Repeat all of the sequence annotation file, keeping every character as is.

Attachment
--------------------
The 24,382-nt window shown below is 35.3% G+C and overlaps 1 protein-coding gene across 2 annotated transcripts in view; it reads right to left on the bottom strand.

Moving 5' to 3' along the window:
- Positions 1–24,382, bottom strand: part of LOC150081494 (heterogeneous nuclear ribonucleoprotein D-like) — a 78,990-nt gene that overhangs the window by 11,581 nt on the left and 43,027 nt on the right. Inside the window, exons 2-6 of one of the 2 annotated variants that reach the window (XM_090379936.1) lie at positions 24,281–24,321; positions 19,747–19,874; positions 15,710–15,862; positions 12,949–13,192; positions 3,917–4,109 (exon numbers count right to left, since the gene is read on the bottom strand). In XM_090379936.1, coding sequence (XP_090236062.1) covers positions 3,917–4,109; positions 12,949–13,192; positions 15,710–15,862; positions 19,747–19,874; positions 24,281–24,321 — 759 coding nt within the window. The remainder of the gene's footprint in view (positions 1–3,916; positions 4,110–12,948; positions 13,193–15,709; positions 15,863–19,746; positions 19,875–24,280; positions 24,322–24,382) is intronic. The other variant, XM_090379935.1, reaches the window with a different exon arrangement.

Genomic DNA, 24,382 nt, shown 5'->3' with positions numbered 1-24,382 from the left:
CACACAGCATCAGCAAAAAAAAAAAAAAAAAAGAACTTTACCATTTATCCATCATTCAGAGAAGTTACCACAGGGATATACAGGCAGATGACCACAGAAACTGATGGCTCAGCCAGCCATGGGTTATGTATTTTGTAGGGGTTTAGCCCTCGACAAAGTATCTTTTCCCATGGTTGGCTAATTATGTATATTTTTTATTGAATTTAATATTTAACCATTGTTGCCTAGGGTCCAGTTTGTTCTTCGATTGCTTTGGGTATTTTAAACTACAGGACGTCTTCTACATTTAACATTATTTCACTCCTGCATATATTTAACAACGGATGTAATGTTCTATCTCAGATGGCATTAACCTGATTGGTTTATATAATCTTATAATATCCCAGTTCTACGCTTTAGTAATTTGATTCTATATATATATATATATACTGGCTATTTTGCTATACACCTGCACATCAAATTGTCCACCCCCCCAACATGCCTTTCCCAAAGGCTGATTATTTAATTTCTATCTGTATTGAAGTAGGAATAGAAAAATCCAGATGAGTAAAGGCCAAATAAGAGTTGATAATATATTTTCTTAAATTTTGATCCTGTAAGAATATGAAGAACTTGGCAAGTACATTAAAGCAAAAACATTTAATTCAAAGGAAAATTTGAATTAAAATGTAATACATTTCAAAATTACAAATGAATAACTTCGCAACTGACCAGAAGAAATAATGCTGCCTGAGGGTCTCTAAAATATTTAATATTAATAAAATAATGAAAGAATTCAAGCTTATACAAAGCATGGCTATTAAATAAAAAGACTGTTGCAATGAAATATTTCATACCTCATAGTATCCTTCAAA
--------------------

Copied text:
The 24,382-nt window shown below is 35.3% G+C and overlaps 1 protein-coding gene across 2 annotated transcripts in view; it reads right to left on the bottom strand.

Moving 5' to 3' along the window:
- Positions 1–24,382, bottom strand: part of LOC150081494 (heterogeneous nuclear ribonucleoprotein D-like) — a 78,990-nt gene that overhangs the window by 11,581 nt on the left and 43,027 nt on the right. Inside the window, exons 2-6 of one of the 2 annotated variants that reach the window (XM_090379936.1) lie at positions 24,281–24,321; positions 19,747–19,874; positions 15,710–15,862; positions 12,949–13,192; positions 3,917–4,109 (exon numbers count right to left, since the gene is read on the bottom strand). In XM_090379936.1, coding sequence (XP_090236062.1) covers positions 3,917–4,109; positions 12,949–13,192; positions 15,710–15,862; positions 19,747–19,874; positions 24,281–24,321 — 759 coding nt within the window. The remainder of the gene's footprint in view (positions 1–3,916; positions 4,110–12,948; positions 13,193–15,709; positions 15,863–19,746; positions 19,875–24,280; positions 24,322–24,382) is intronic. The other variant, XM_090379935.1, reaches the window with a different exon arrangement.

Genomic DNA, 24,382 nt, shown 5'->3' with positions numbered 1-24,382 from the left:
CACACAGCATCAGCAAAAAAAAAAAAAAAAAAGAACTTTACCATTTATCCATCATTCAGAGAAGTTACCACAGGGATATACAGGCAGATGACCACAGAAACTGATGGCTCAGCCAGCCATGGGTTATGTATTTTGTAGGGGTTTAGCCCTCGACAAAGTATCTTTTCCCATGGTTGGCTAATTATGTATATTTTTTATTGAATTTAATATTTAACCATTGTTGCCTAGGGTCCAGTTTGTTCTTCGATTGCTTTGGGTATTTTAAACTACAGGACGTCTTCTACATTTAACATTATTTCACTCCTGCATATATTTAACAACGGATGTAATGTTCTATCTCAGATGGCATTAACCTGATTGGTTTATATAATCTTATAATATCCCAGTTCTACGCTTTAGTAATTTGATTCTATATATATATATATATACTGGCTATTTTGCTATACACCTGCACATCAAATTGTCCACCCCCCCAACATGCCTTTCCCAAAGGCTGATTATTTAATTTCTATCTGTATTGAAGTAGGAATAGAAAAATCCAGATGAGTAAAGGCCAAATAAGAGTTGATAATATATTTTCTTAAATTTTGATCCTGTAAGAATATGAAGAACTTGGCAAGTACATTAAAGCAAAAACATTTAATTCAAAGGAAAATTTGAATTAAAATGTAATACATTTCAAAATTACAAATGAATAACTTCGCAACTGACCAGAAGAAATAATGCTGCCTGAGGGTCTCTAAAATATTTAATATTAATAAAATAATGAAAGAATTCAAGCTTATACAAAGCATGGCTATTAAATAAAAAGACTGTTGCAATGAAATATTTCATACCTCATAGTATCCTTCAAA